As a part of Pride Month, NVHR is celebrating the contributions the LGBTQ community has made in raising awareness for viral hepatitis, HIV, and other health concerns that disproportionately impact LGBTQ people. NVHR recently sat down with Lauren Canary, Viral Hepatitis Epidemiologist and former NVHR Director, to discuss opportunities to advance public health programs and increase awareness of viral hepatitis among the LGBTQ community. Lauren Canary, MPH (she/they) is a Virginia Tech Carilion School of Medicine medical student and an NVHR Advisor.
NVHR: June 5th marked the 40th anniversary of the nation’s first reported cases of AIDS. What can the hepatitis community glean from HIV advocacy by the LGBTQ community in our fight towards eliminating viral hepatitis?
LC: The HIV/AIDS advocacy movement has, from the outset, elevated the voices of those individuals with lived experience, and particularly those LGBTQ-identifying individuals facing intersectional stigma associated not just with their infection status, but also their sexual and gender identities. I think we can do much better in this regard in our movement to eliminate viral hepatitis—many of the members of our community who face stigma associated with their infection status and their intersectional identities are functionally silenced by societal structures and criminalization. I think once we center their experiences and bring viral hepatitis awareness to every household and every lawmaker’s office, we will have more political momentum and, frankly, better programs and policies.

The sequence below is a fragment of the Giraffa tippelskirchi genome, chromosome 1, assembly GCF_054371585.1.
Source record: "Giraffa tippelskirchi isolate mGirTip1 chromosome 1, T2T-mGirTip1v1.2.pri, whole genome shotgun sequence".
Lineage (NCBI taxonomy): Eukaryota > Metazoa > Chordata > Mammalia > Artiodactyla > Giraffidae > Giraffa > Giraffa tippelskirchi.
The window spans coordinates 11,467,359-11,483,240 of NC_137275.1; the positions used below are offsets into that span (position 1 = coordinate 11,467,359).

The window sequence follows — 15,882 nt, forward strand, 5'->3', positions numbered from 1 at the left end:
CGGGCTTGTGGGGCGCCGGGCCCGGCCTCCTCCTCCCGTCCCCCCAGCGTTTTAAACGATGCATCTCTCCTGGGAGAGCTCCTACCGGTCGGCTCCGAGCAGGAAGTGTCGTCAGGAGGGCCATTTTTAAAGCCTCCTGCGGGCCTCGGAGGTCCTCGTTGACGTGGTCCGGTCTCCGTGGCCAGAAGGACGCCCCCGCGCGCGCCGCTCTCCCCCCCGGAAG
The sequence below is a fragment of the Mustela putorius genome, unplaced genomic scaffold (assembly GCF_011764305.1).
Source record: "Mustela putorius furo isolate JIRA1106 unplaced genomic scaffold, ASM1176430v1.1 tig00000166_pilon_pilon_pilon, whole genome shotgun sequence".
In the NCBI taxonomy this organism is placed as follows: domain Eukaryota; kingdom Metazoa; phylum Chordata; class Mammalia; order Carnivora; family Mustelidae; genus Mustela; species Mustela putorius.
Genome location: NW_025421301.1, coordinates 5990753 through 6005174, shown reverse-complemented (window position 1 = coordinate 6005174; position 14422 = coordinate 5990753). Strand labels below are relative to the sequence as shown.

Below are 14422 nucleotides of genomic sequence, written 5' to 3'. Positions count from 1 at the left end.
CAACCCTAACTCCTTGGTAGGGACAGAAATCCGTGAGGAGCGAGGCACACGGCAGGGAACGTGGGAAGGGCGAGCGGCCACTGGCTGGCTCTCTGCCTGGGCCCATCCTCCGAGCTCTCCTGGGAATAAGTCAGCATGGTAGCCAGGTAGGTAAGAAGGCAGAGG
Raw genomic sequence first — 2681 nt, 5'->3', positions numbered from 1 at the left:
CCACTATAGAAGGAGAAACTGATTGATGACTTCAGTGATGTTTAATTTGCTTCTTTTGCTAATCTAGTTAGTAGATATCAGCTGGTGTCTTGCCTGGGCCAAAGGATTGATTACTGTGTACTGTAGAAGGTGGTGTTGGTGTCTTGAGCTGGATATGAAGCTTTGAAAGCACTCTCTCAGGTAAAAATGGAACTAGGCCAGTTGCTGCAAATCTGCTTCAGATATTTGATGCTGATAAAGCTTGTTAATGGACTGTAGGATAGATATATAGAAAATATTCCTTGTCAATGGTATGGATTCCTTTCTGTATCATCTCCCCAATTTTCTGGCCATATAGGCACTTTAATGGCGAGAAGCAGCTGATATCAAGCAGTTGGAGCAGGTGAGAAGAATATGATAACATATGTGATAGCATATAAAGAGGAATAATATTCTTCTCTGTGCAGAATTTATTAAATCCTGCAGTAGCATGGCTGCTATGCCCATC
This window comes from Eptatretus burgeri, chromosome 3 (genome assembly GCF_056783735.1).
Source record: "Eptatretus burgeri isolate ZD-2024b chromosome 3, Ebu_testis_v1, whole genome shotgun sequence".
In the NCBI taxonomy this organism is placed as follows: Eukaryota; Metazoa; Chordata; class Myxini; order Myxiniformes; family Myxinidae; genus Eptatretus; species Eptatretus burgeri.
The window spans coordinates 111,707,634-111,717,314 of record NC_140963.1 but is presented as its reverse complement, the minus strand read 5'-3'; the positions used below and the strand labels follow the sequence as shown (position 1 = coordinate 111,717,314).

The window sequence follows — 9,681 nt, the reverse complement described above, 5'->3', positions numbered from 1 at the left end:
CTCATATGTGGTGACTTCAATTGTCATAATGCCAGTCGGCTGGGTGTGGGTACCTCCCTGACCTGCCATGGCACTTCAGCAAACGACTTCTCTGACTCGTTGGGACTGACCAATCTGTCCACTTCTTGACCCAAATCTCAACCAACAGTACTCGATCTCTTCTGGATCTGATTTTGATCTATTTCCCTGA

NVHR: Our public health surveillance systems often erase the LGBTQ community. What needs to happen for us to understand the impact that hepatitis has in this community?
LC: Surveillance is the cornerstone of public health, and until we count LGBTQ individuals we will be underestimating disease burden and creating programs that are ill-informed to reach these individuals. We must partner with LGBTQ-individuals to design tools to reach our community members, particularly those who may face significant barriers with disclosing their sexual or gender identities. Additionally, we may (at least until we have more funding) need to sacrifice quantity for quality. I think for the purposes of health equity, it is better to do a really good job at capturing information about identity (LGBTQ or otherwise) from a smaller number of people than to get limited information about identity from as many cases as possible. We have brilliant statisticians who can help us estimate national prevalence from smaller numbers, but they cannot tell us what is happening in marginalized communities. As we invest in public health surveillance we must make this intention around health equity clear from the outset.
NVHR: We’ve made progress in raising awareness about hepatitis among various communities, but more work remains. What are some ideas of ways to raise awareness about hepatitis in the LGBTQ community?
LC: Every time I am at Pride festivals I see brilliant, well-funded HIV messaging and testing opportunities. I would LOVE to see more awareness around viral hepatitis (A, B, & C) at Pride celebrations. I think it would be an easy lift for our industry partners who are already at these festivals and could be really helpful at bringing conversations about viral hepatitis out of the doctor’s office and into the community in a laid back, fun setting.
NVHR: What message do you have for the LGBTQ community about the importance of being #HepAware?
LC: First of all, I think it is incredibly important for the LGBTQ community to hear that we are at greater risk of acquiring hepatitis A, B, and C. That messaging has not yet been made loud and clear to our community, so we need to spread the word. Secondly, I wish I could yell from the rooftops that we have amazing tools for prevention and treatment (we even have a cure for hepatitis C!), so the sooner we equip ourselves with knowledge about our vaccination and infection status, the better we can protect ourselves and our community.